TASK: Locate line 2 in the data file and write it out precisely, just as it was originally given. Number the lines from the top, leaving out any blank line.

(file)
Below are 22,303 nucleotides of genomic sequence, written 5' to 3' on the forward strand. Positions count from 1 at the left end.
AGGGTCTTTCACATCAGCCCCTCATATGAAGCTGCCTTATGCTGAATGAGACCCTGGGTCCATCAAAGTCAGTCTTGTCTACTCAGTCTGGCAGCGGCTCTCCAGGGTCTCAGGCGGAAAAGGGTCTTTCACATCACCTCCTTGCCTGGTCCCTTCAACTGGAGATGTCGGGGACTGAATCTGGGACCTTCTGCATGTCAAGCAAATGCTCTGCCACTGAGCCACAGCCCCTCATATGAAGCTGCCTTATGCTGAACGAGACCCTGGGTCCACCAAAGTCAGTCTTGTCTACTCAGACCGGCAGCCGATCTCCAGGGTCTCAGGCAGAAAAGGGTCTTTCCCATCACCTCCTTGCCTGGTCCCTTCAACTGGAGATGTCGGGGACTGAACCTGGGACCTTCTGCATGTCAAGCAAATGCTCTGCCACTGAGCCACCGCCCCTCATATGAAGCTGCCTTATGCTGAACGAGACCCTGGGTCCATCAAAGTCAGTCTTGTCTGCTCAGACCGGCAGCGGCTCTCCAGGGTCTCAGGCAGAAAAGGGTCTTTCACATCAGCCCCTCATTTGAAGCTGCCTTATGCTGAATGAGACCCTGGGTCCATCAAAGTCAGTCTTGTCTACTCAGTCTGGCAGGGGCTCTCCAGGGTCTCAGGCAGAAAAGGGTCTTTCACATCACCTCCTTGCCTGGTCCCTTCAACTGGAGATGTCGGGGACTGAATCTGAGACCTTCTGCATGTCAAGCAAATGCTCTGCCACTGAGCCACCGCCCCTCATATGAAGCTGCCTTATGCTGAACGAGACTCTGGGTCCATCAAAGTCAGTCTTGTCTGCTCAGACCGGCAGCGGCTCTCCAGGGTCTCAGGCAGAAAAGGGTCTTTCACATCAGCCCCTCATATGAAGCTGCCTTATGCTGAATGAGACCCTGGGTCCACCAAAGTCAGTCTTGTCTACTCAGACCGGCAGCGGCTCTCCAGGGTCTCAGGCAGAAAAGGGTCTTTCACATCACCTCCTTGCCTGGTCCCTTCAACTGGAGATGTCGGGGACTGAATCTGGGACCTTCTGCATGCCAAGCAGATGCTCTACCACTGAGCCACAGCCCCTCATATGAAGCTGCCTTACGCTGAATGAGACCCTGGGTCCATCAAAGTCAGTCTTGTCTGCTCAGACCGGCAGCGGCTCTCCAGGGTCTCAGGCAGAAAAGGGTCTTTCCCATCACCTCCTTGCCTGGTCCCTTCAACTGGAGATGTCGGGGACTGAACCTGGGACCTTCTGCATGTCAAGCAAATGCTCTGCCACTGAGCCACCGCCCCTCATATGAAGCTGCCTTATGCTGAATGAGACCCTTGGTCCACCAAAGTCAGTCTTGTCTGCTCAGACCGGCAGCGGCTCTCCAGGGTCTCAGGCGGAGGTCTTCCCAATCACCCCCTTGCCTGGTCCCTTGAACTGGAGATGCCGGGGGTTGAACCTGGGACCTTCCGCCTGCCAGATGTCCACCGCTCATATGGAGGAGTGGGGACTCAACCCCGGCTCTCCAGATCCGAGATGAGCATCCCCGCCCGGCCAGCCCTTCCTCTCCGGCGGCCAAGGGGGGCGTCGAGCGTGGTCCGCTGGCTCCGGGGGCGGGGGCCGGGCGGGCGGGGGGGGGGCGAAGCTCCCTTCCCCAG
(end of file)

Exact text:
AGGGTCTTTCACATCAGCCCCTCATATGAAGCTGCCTTATGCTGAATGAGACCCTGGGTCCATCAAAGTCAGTCTTGTCTACTCAGTCTGGCAGCGGCTCTCCAGGGTCTCAGGCGGAAAAGGGTCTTTCACATCACCTCCTTGCCTGGTCCCTTCAACTGGAGATGTCGGGGACTGAATCTGGGACCTTCTGCATGTCAAGCAAATGCTCTGCCACTGAGCCACAGCCCCTCATATGAAGCTGCCTTATGCTGAACGAGACCCTGGGTCCACCAAAGTCAGTCTTGTCTACTCAGACCGGCAGCCGATCTCCAGGGTCTCAGGCAGAAAAGGGTCTTTCCCATCACCTCCTTGCCTGGTCCCTTCAACTGGAGATGTCGGGGACTGAACCTGGGACCTTCTGCATGTCAAGCAAATGCTCTGCCACTGAGCCACCGCCCCTCATATGAAGCTGCCTTATGCTGAACGAGACCCTGGGTCCATCAAAGTCAGTCTTGTCTGCTCAGACCGGCAGCGGCTCTCCAGGGTCTCAGGCAGAAAAGGGTCTTTCACATCAGCCCCTCATTTGAAGCTGCCTTATGCTGAATGAGACCCTGGGTCCATCAAAGTCAGTCTTGTCTACTCAGTCTGGCAGGGGCTCTCCAGGGTCTCAGGCAGAAAAGGGTCTTTCACATCACCTCCTTGCCTGGTCCCTTCAACTGGAGATGTCGGGGACTGAATCTGAGACCTTCTGCATGTCAAGCAAATGCTCTGCCACTGAGCCACCGCCCCTCATATGAAGCTGCCTTATGCTGAACGAGACTCTGGGTCCATCAAAGTCAGTCTTGTCTGCTCAGACCGGCAGCGGCTCTCCAGGGTCTCAGGCAGAAAAGGGTCTTTCACATCAGCCCCTCATATGAAGCTGCCTTATGCTGAATGAGACCCTGGGTCCACCAAAGTCAGTCTTGTCTACTCAGACCGGCAGCGGCTCTCCAGGGTCTCAGGCAGAAAAGGGTCTTTCACATCACCTCCTTGCCTGGTCCCTTCAACTGGAGATGTCGGGGACTGAATCTGGGACCTTCTGCATGCCAAGCAGATGCTCTACCACTGAGCCACAGCCCCTCATATGAAGCTGCCTTACGCTGAATGAGACCCTGGGTCCATCAAAGTCAGTCTTGTCTGCTCAGACCGGCAGCGGCTCTCCAGGGTCTCAGGCAGAAAAGGGTCTTTCCCATCACCTCCTTGCCTGGTCCCTTCAACTGGAGATGTCGGGGACTGAACCTGGGACCTTCTGCATGTCAAGCAAATGCTCTGCCACTGAGCCACCGCCCCTCATATGAAGCTGCCTTATGCTGAATGAGACCCTTGGTCCACCAAAGTCAGTCTTGTCTGCTCAGACCGGCAGCGGCTCTCCAGGGTCTCAGGCGGAGGTCTTCCCAATCACCCCCTTGCCTGGTCCCTTGAACTGGAGATGCCGGGGGTTGAACCTGGGACCTTCCGCCTGCCAGATGTCCACCGCTCATATGGAGGAGTGGGGACTCAACCCCGGCTCTCCAGATCCGAGATGAGCATCCCCGCCCGGCCAGCCCTTCCTCTCCGGCGGCCAAGGGGGGCGTCGAGCGTGGTCCGCTGGCTCCGGGGGCGGGGGCCGGGCGGGCGGGGGGGGGGCGAAGCTCCCTTCCCCAG